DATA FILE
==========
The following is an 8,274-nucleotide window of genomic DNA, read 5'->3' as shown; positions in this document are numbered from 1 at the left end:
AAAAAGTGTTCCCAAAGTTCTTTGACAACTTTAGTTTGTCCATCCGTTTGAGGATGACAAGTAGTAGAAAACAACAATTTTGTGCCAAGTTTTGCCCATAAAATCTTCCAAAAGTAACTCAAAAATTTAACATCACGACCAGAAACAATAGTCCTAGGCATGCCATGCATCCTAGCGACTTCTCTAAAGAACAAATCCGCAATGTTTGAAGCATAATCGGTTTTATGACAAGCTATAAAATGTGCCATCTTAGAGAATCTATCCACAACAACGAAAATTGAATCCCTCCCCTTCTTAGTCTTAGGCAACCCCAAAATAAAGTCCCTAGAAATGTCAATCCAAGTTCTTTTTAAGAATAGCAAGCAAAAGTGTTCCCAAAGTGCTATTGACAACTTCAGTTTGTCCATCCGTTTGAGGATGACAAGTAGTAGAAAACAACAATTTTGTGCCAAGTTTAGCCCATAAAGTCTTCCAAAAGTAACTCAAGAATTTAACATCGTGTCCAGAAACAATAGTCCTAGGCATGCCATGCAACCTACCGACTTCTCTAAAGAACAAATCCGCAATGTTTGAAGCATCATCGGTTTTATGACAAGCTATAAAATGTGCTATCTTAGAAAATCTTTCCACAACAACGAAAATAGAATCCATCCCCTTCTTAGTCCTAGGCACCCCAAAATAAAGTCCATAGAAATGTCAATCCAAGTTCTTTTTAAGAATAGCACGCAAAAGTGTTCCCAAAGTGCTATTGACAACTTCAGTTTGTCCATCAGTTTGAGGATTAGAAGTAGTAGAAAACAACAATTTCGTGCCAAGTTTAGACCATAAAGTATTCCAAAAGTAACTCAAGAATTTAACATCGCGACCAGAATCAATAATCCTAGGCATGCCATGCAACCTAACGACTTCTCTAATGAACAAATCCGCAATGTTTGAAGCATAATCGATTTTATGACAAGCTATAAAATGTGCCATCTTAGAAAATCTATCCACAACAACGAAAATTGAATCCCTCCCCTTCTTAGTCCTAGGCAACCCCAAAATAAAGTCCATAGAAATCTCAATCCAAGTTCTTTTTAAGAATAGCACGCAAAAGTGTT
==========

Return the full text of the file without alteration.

The following is an 8,274-nucleotide window of genomic DNA, read 5'->3' as shown; positions in this document are numbered from 1 at the left end:
AAAAAGTGTTCCCAAAGTTCTTTGACAACTTTAGTTTGTCCATCCGTTTGAGGATGACAAGTAGTAGAAAACAACAATTTTGTGCCAAGTTTTGCCCATAAAATCTTCCAAAAGTAACTCAAAAATTTAACATCACGACCAGAAACAATAGTCCTAGGCATGCCATGCATCCTAGCGACTTCTCTAAAGAACAAATCCGCAATGTTTGAAGCATAATCGGTTTTATGACAAGCTATAAAATGTGCCATCTTAGAGAATCTATCCACAACAACGAAAATTGAATCCCTCCCCTTCTTAGTCTTAGGCAACCCCAAAATAAAGTCCCTAGAAATGTCAATCCAAGTTCTTTTTAAGAATAGCAAGCAAAAGTGTTCCCAAAGTGCTATTGACAACTTCAGTTTGTCCATCCGTTTGAGGATGACAAGTAGTAGAAAACAACAATTTTGTGCCAAGTTTAGCCCATAAAGTCTTCCAAAAGTAACTCAAGAATTTAACATCGTGTCCAGAAACAATAGTCCTAGGCATGCCATGCAACCTACCGACTTCTCTAAAGAACAAATCCGCAATGTTTGAAGCATCATCGGTTTTATGACAAGCTATAAAATGTGCTATCTTAGAAAATCTTTCCACAACAACGAAAATAGAATCCATCCCCTTCTTAGTCCTAGGCACCCCAAAATAAAGTCCATAGAAATGTCAATCCAAGTTCTTTTTAAGAATAGCACGCAAAAGTGTTCCCAAAGTGCTATTGACAACTTCAGTTTGTCCATCAGTTTGAGGATTAGAAGTAGTAGAAAACAACAATTTCGTGCCAAGTTTAGACCATAAAGTATTCCAAAAGTAACTCAAGAATTTAACATCGCGACCAGAATCAATAATCCTAGGCATGCCATGCAACCTAACGACTTCTCTAATGAACAAATCCGCAATGTTTGAAGCATAATCGATTTTATGACAAGCTATAAAATGTGCCATCTTAGAAAATCTATCCACAACAACGAAAATTGAATCCCTCCCCTTCTTAGTCCTAGGCAACCCCAAAATAAAGTCCATAGAAATCTCAATCCAAGTTCTTTTTAAGAATAGCACGCAAAAGTGTT